How to calculate ATV wheel offset and backspacing

Here’s the basic math behind it:

  • X = The distance from the back lip of the rim to the hub, AKA backspacing
  • Y = The distance from the front of the rim to the hub
  • Z = The overall wheel width

X + Y = Z

So, if you know the overall width of the wheel, and you know the backspacing (“X”), you know that the difference has to be “Y”. Now, you know the offset, written as Y/X

Let’s say you have a 7” width on your wheel. The distance from the back lip to the hub is 4”. So, you know that this wheel’s “Y” is 3. You would write the offset as 3/4.

Measuring ATV wheel width, backspacing, and offset

It’s a fairly simple process. Just remember: bot lips of the wheel are covered by about ½” of tire, so subtract that from any measurement to the outside lip of the wheel.

 All you’ll need is a bare wheel, a tape measure, and some type of level. Here’s a step-by-step guide: 

  1. Lay your bare wheel face-down on a level surface.
  2. Measure the distance from the ground to the top of your wheel (“Z”, in our equation).
  3. Lay a straightedge flat over the back lip of the wheel, splitting it evenly.
  4. Measure the distance from the mounting hub straight up to your straightedge to get the backspacing (X).
  5. Take the number you found (X), and subtract it from the overall width (Z-X) The result of that subtraction is the distance from the hub to the outside rim (Y).

Offset = Y/X

Although backspacing might sound similar to offset, they don’t mean the exact same thing. There are some combinations of offset and backspacing that enhance your ATV, and some that just don’t work:

Good fitments

  • Positive offset, high backspacing: Tucked in look, better opportunities for off-road tires.
  • Negative offset, low backspacing: “Deep-dish”, improved stance and cornering.

Poor fitments

  • Negative offset, high backspacing: Internal rubbing against suspension
  • Positive offset, low backspacing: narrow, narrow wheels that don’t get enough traction

Although we all want the coolest aftermarket parts for our ATVs, it’s important to try and keep the OEM’s original goals in mind. If you start tinkering too much with backspacing and offset, the vehicle might not handle or perform as intended.

Choosing the right wheel for your ATV 

The upside of aftermarket wheels is huge. With wider tires, you can cut through trails more effectively. With a deep-dish wheel, you’ll turn heads with an aggressive stance and a wider, more stable wheelbase. But—that doesn’t mean you should go for the biggest diameter, deepest offset, or widest wheels without checking first.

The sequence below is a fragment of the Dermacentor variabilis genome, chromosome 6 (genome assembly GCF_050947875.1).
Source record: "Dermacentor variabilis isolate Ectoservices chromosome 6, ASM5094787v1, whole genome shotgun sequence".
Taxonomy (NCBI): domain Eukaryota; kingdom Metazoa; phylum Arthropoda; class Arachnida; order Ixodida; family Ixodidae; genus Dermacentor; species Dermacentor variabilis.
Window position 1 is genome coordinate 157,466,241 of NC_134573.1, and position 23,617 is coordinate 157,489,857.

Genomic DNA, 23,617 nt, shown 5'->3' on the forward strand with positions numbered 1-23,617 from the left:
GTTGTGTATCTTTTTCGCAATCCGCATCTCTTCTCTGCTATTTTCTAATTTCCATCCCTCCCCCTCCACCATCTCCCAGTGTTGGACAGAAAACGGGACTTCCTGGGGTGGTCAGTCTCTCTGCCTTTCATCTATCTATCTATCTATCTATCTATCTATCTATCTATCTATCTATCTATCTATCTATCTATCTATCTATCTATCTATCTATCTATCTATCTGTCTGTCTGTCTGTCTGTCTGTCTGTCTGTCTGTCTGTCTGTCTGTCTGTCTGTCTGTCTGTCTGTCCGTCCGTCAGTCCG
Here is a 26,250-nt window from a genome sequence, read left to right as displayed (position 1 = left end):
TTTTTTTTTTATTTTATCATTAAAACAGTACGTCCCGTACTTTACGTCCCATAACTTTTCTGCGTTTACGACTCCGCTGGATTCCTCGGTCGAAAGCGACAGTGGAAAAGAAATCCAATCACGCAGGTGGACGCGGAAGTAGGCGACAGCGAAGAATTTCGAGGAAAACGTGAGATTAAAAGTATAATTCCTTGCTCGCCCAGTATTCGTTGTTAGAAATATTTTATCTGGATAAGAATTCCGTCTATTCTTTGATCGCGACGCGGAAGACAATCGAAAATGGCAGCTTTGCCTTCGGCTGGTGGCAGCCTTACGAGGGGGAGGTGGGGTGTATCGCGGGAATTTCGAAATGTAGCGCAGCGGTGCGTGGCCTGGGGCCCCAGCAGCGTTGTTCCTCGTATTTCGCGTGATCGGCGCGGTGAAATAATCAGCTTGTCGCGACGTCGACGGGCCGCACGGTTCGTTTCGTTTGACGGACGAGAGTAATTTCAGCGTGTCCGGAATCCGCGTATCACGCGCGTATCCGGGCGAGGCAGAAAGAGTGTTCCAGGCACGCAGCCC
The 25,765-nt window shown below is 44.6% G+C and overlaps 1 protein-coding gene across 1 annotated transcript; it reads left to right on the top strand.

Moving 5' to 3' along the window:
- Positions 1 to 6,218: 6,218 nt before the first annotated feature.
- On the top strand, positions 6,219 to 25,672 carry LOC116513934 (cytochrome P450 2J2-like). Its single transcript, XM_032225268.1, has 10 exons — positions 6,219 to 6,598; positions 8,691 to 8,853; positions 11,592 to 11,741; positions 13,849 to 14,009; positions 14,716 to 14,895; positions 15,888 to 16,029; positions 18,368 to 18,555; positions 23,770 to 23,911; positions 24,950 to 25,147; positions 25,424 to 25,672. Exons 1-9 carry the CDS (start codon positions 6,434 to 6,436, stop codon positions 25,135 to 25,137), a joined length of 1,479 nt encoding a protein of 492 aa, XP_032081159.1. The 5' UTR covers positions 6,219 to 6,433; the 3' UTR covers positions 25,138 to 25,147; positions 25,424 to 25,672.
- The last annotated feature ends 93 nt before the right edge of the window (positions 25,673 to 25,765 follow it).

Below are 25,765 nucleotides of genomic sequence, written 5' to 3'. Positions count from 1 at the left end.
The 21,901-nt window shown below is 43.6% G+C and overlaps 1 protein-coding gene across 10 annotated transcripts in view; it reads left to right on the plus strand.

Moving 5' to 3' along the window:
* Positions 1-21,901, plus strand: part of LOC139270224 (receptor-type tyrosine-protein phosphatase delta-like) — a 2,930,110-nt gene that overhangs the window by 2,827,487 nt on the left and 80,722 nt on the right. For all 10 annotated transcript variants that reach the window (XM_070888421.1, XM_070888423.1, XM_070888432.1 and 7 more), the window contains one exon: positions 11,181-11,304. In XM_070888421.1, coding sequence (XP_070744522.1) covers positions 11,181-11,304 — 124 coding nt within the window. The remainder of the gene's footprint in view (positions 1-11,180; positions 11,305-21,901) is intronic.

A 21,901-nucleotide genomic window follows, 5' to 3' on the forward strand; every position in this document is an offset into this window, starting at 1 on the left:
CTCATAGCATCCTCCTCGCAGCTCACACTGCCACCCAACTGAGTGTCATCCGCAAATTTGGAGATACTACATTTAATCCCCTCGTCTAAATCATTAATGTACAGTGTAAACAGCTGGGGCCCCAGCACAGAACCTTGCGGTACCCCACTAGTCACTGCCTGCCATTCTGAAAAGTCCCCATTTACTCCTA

To avoid rubbing, chafing, or overall loss of ride quality, check the wheel offset and backspacing of your ATV’s OEM wheels. From there, you can start to find a negative or positive offset wheel with an idea of how much is “too much.”

Positive offset for off-road perfection: HL23 Beadlock Wheel

Designed for serious offroaders, these positive offset wheels allow you to run the right tires for tough conditions. A modern-era beadlock wheel designed for today’s bigger and faster UTV applications.

Get your set today

Start your negative offset journey with The High Lifter H3 4/3

This wheel is a great “middle-of-the-road” pick for offset. They widen your stance, look mean, and have excellent quality. They’re available in two distinctive finishes—gloss black/machined and gloss black. The multiple options of bolt patterns and offsets make this a perfect application on most popular ATV and UTV models.

Get your set today

For the full deep-dish look, High Lifter has you covered with the HL4 Wheel. 

With a larger negative offset, these wheels don’t just look great. You can improve your ride, traction, and offroad performance while cruising with these gloss black and machined wheels.

Get your set today 

Correcting ATV wheel backspacing issues

You’ve found the perfect wheels with a positive offset, but the backspacing is just too low. You know you’re going to be rubbing tires on internal parts. Good news: there’s a way to correct ATV wheel backspacing while retaining the benefits of positive offset. A set of wheel spacers only 1” wide can be the difference maker between an unusable 3.5” backspacing to a totally functional 4.5” of backspacing.

Fix your ATV’s backspacing with wheel spacers here

Wide wheels with big tires: having your cake—and eating it too

If you’ve been paying attention, you know this combo sounds like a recipe for disaster. A big positive offset wheel equipped with pro-level offroad tires like the Out&Back Max Tire can lead to rubbing, faster wear, and shorter lifespans for parts. 

But, if you just have to have them, there’s still hope. Adding a lift kit to your ATV gives you extra clearance from any of the suspension components or body components like fenders. Not to mention, they look great, and add versatility to your ride. You can cover more tricky trails and support the tire/wheel combination that you need. 

See lift kits here.

The perfect wheels for your ATV

Part of it is looks, part of it is function. The most important part: quality. Once you’ve found the right wheel style, offset, and backspacing, find quality in trusted brands. High Lifter is a long-time frontrunner for ATV/ATV parts and accessories for a reason—these wheels last. Join the High Lifter family, and upgrade your ride today!